SALT LAKE CITY — "Can you really buy a gun at Walmart?" asked a German citizen recently on the "Ask an American" forum at Reddit.
Starting next week, the answer in New Mexico will be "not anymore."
Walmart is ending gun sales there on July 22 because of a new law that requires its stores to perform background checks for firearms sales between individuals.
The law, which went into effect July 1, doesn't mention Walmart specifically. It requires any store that sells guns — to include pawn shops and sporting goods stores such as the Utah-based Sportsman's Warehouse — to also be a place where individuals buying and selling guns can go to transact the sale and obtain the required background check.
Before the law took effect, background checks were required for store sales, in keeping with federal law, but not for sales between individuals.
For Walmart, which sells only "new, in-the-box guns" according to spokeswoman Delia Garcia, the requirement amounted to a deal-breaker. It meant that people could be entering the stores carrying guns they purchased elsewhere — and guns that Walmart chooses not to sell, such as AR-15s.
"Walmart is not currently equipped or designed to service firearms transfers between private parties," Garcia said in a statement provided to the Deseret News.
With Walmart out of the gun market, New Mexicans still have many other places to buy guns. However, as the No. 1 retailer in the world in terms of revenue (eclipsing even Amazon, which doesn't sell guns), Walmart's policies on gun sales get noticed, and its policies have become more restrictive in recent years. The company stopped selling assault-style weapons in 2015 and increased the minimum age for purchases to 21 in 2018.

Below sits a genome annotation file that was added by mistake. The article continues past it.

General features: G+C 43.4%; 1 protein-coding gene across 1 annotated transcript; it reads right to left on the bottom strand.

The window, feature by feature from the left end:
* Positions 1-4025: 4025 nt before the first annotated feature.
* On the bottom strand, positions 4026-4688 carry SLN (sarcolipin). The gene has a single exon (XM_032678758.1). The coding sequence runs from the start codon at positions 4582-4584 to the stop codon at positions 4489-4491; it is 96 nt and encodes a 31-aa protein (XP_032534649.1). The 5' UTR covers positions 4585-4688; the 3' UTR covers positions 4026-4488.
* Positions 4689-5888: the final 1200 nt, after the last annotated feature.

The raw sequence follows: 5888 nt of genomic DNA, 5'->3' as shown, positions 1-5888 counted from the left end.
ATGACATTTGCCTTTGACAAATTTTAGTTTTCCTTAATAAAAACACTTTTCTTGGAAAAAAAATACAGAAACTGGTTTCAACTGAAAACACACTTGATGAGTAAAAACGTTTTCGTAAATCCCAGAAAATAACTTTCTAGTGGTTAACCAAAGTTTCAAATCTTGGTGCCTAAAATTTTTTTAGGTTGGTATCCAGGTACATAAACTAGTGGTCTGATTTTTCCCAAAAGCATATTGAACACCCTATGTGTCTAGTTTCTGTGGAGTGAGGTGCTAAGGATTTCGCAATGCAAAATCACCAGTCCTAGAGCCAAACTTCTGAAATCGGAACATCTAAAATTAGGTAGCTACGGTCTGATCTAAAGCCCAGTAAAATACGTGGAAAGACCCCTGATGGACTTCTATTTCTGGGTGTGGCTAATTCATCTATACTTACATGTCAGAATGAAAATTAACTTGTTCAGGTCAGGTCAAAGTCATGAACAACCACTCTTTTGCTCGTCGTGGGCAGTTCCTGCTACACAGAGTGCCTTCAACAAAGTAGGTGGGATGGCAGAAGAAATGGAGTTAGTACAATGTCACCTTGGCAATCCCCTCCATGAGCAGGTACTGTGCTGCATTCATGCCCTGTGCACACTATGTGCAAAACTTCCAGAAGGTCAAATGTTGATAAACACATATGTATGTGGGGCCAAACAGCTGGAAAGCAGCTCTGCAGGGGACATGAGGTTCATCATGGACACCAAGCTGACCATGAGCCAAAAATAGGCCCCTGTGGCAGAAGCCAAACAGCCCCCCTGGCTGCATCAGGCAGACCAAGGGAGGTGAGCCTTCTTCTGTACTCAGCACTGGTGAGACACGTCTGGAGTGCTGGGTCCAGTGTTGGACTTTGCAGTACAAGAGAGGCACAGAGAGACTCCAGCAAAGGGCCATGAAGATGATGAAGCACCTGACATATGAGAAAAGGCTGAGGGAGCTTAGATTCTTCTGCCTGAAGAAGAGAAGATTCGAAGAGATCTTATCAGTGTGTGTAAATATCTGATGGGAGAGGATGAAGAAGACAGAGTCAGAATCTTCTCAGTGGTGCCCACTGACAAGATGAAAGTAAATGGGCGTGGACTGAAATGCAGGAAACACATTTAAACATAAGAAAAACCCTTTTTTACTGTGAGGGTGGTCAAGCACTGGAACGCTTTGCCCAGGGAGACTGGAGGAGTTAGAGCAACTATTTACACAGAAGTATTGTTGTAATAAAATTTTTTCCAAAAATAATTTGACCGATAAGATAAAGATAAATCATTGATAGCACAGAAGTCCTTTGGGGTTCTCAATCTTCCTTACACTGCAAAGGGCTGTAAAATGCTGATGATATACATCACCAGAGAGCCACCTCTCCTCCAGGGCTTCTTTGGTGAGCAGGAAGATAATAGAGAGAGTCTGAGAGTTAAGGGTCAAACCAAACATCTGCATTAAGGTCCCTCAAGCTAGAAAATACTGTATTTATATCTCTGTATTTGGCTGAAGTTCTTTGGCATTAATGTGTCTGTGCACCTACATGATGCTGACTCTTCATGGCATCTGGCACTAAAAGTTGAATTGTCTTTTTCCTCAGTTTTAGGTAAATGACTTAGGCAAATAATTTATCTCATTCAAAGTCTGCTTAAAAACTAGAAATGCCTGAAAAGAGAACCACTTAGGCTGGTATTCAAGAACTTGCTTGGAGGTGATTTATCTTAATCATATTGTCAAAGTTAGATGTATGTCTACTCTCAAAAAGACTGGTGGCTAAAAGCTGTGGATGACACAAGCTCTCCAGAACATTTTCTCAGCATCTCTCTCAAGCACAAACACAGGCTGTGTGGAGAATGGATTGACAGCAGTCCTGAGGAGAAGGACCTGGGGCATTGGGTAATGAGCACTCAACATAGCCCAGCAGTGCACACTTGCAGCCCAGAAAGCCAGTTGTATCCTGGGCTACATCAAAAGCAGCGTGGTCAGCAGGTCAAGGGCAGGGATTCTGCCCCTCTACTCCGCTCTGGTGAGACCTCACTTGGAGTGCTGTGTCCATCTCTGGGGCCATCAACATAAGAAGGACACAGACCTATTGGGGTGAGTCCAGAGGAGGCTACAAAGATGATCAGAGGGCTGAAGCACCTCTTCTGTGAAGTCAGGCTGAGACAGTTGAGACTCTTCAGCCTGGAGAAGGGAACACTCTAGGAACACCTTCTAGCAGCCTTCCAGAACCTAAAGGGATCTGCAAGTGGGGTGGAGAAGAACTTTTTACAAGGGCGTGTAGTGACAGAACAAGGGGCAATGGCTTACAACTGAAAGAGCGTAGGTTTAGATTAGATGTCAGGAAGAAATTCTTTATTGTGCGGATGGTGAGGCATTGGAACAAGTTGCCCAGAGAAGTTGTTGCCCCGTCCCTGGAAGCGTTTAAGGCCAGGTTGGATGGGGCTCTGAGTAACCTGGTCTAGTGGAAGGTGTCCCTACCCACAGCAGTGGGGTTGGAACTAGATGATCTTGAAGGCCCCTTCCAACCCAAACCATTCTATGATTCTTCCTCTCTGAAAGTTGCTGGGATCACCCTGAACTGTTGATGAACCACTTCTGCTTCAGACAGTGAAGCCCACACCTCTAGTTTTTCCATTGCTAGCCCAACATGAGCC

Twitter users were quick to suggest an ominous trend in the latest announcement. "If you put gun dealers out of business, who needs a Second Amendment?" one Twitter user in West Virginia wrote.
But some gun enthusiasts say Walmart was simply forced out of the firearms market in New Mexico because of liability imposed by the legislation. States that want background checks for private sales should designate places other than popular stores for transactions, they say.
Largely left out of the conversation, however, is another question: Should stores that sell diapers also sell guns? For now, most American states have no problem with that. And research shows that most criminals aren't buying their guns at big-box stores anyway.
Federal law already requires a background check on anyone buying a gun from a federally licensed dealer. The online system, mandated by the Brady Handgun Violence Prevention Act of 1993, is run by the FBI and has been in place since 1998. It processed more than 26 million background checks in 2018, according to the FBI; of those, 99,252 applications were denied. The average processing time — the amount of time it takes to get an answer — was slightly more than 2 minutes (about 136 seconds) in 2018.